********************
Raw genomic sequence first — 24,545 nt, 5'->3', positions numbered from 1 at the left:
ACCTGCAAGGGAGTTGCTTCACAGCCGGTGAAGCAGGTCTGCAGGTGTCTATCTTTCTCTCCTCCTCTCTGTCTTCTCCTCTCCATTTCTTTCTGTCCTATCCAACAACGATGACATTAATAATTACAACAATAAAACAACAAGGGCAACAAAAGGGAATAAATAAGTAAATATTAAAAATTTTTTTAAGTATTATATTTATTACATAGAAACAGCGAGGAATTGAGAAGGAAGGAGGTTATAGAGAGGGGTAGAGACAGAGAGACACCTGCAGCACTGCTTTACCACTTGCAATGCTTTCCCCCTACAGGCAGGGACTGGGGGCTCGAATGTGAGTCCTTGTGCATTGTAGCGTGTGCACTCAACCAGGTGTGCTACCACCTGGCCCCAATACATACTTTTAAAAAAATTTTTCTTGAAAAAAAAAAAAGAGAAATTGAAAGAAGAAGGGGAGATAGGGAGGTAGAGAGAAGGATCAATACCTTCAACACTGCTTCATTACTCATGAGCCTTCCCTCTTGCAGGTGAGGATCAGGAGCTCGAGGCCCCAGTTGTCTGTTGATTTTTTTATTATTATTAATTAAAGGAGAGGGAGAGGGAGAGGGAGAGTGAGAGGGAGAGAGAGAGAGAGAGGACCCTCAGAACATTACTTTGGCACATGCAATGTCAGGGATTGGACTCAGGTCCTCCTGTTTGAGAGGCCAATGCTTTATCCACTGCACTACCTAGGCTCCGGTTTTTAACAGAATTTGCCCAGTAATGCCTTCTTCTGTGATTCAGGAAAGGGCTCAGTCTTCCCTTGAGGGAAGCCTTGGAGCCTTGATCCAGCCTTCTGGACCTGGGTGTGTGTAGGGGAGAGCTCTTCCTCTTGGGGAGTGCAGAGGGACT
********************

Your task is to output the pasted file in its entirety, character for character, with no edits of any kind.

Raw genomic sequence first — 24,545 nt, 5'->3', positions numbered from 1 at the left:
ACCTGCAAGGGAGTTGCTTCACAGCCGGTGAAGCAGGTCTGCAGGTGTCTATCTTTCTCTCCTCCTCTCTGTCTTCTCCTCTCCATTTCTTTCTGTCCTATCCAACAACGATGACATTAATAATTACAACAATAAAACAACAAGGGCAACAAAAGGGAATAAATAAGTAAATATTAAAAATTTTTTTAAGTATTATATTTATTACATAGAAACAGCGAGGAATTGAGAAGGAAGGAGGTTATAGAGAGGGGTAGAGACAGAGAGACACCTGCAGCACTGCTTTACCACTTGCAATGCTTTCCCCCTACAGGCAGGGACTGGGGGCTCGAATGTGAGTCCTTGTGCATTGTAGCGTGTGCACTCAACCAGGTGTGCTACCACCTGGCCCCAATACATACTTTTAAAAAAATTTTTCTTGAAAAAAAAAAAAGAGAAATTGAAAGAAGAAGGGGAGATAGGGAGGTAGAGAGAAGGATCAATACCTTCAACACTGCTTCATTACTCATGAGCCTTCCCTCTTGCAGGTGAGGATCAGGAGCTCGAGGCCCCAGTTGTCTGTTGATTTTTTTATTATTATTAATTAAAGGAGAGGGAGAGGGAGAGGGAGAGTGAGAGGGAGAGAGAGAGAGAGAGGACCCTCAGAACATTACTTTGGCACATGCAATGTCAGGGATTGGACTCAGGTCCTCCTGTTTGAGAGGCCAATGCTTTATCCACTGCACTACCTAGGCTCCGGTTTTTAACAGAATTTGCCCAGTAATGCCTTCTTCTGTGATTCAGGAAAGGGCTCAGTCTTCCCTTGAGGGAAGCCTTGGAGCCTTGATCCAGCCTTCTGGACCTGGGTGTGTGTAGGGGAGAGCTCTTCCTCTTGGGGAGTGCAGAGGGACT